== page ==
The Fashion Industry's Modeling Mystery

Why Does Everyone Want to be a Model?

The fashion industry's model mystery is becoming HISTORY. Adiós to the seasoned pros, and hello to a constant slew of fresh faces. Every moment I focus my eyes, unplug my ears and zip my lips, I recognize the flood of anxious faces; I sense their piercing thirst; and I resist the urge to comment on their eagerness to enter the fashion industry expecting to become the next top fiercest "this person," or "that person's" biggest, baddest -- yes you've guessed it --- MODEL.

The overpopulation of models in our second decade of the 21st century would have been unimaginable to the fashion industry during the '60s, '70s, '80s, and even the '90s of the 20th century. In the earlier years, professional fashion models (especially those of color) were a rarity, and regulation was ruled by a recognizable system of reverence and respect. Now there is an overflow of Naomi Campbells and Kate Mosses with EVERYBODY seemingly motivated by no less than reality TV and ubiquitous smartphone apps for social media.

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With the rise in reality TV shows such as Tyra Banks' America's Next Top Model and social media platforms such as Instagram adding the most fuel to the fire, the fashion industry is barfing bitterness at the excess of anxious, self-taught hopefuls flooding the market. What our beloved model wannabes haven't taught themselves is that there is far more to becoming a reputable model than being the cutest in your school, mauling a photographer to snap you in your favorite #OOTD (outfits of the day) and entangling yourself in an endless surge of social media hype; these aren't even close to the basics. Modeling is known as an art, a craft -- a craft where the model is comparable to pure clay, or even children's Play-Doh. Comparable to clay, a model's inner beauty should be molded, developed and preserved, in order to showcase natural attributes and qualities rather than drowning his/her beloved followers with selfie's, shameless self-promotion, and hashtags as high as heaven. But that's not what our "20k-follower" page owners want to hear -- no!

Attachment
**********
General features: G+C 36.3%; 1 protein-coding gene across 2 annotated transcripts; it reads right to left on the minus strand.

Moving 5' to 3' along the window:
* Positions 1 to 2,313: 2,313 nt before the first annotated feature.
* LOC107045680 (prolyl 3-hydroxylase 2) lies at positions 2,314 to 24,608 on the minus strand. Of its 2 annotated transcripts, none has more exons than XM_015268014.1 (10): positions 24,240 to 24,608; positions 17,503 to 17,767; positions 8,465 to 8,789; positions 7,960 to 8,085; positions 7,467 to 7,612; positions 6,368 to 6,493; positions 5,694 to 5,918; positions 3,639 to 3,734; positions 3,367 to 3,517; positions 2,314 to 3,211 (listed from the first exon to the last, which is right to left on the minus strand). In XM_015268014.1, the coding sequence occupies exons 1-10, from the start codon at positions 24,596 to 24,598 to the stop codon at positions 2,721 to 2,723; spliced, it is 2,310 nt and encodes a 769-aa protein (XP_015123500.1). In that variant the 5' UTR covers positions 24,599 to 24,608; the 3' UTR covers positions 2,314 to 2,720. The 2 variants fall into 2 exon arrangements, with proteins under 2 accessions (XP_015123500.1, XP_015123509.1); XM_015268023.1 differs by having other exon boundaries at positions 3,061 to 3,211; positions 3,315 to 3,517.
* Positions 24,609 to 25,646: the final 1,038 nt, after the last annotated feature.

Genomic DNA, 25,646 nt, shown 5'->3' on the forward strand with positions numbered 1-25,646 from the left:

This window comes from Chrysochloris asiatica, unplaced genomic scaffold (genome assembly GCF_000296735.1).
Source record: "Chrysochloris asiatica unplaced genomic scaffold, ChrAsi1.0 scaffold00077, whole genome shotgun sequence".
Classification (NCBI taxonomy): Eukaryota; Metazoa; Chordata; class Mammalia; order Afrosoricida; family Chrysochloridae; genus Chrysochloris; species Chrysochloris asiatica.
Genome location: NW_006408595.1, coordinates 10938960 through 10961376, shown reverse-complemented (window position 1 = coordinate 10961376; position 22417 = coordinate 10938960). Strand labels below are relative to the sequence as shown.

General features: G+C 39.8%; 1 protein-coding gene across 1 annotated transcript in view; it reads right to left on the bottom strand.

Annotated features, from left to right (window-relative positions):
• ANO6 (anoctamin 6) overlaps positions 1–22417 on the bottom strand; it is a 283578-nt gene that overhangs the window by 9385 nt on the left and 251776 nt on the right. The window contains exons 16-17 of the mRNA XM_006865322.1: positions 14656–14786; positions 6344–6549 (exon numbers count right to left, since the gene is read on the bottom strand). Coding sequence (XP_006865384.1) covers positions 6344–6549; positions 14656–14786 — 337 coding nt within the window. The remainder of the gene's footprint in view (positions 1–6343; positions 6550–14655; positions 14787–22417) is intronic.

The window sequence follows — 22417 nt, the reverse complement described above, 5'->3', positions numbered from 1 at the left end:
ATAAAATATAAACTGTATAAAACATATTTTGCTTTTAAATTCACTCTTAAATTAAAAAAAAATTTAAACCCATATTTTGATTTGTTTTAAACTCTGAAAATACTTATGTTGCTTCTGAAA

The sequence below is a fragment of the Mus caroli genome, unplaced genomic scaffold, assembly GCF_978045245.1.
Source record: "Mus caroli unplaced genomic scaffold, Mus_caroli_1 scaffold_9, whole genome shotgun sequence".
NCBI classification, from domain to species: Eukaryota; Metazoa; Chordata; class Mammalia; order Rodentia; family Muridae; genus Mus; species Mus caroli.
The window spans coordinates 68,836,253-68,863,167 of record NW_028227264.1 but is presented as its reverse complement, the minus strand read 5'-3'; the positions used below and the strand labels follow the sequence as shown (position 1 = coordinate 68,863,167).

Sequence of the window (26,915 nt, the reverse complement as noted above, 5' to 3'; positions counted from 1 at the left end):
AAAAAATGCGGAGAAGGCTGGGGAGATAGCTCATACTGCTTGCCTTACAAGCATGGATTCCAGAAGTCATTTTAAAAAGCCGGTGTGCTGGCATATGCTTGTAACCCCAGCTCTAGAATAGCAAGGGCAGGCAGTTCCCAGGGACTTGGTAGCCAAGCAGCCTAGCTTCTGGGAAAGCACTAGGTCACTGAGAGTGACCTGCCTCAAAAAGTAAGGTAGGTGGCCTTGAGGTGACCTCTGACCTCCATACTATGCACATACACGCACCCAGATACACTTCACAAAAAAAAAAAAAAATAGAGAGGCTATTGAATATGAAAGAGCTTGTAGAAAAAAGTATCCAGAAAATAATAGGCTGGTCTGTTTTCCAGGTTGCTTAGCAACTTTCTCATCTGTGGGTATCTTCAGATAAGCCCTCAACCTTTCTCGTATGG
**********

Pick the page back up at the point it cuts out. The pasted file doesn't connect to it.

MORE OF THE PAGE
Excitingly, there's been an overall boost to the fashion industry with shows like Lifetime's Project Runwayinspiring every needle and threading knitter to be the next Ralph Lauren or Alexander McQueen. Thank the Lord! This means an increase in runway jobs, showroom gigs, print ads and advertising campaigns -- Hallelujah! (Turns out not every fashion-related reality TV show is a detriment to the industry, after all.) But, is it enough to sustain and bring a balance to our industry? And you would think, wouldn't our industry want more objects of color, beauty and distinction piercing its dark, bumbling world? Yes, I do, but if there aren't an equivalent amount of "professional" outlets for us to succeed, it simply compares to an unemployment rate.

Edward Enninful, British fashion stylist and current fashion and style director of W Magazine, recently launched an Instagram modeling contest, promising some lucky winner an official shoot for W Magazine. "I'm looking to discover a new-face model on Instagram", Enninful declared using his Instagram page (@edward_enninful), pounding in over 25,000 entries with his special hashtag #EdwinEnninfulScouts. It made me wonder, has the fashion world begun to decline against its own will, forced to embrace the new schemes of these social and digital platforms? Or are they merely outsourcing the casting process to a budding new generation of time-saving technology?

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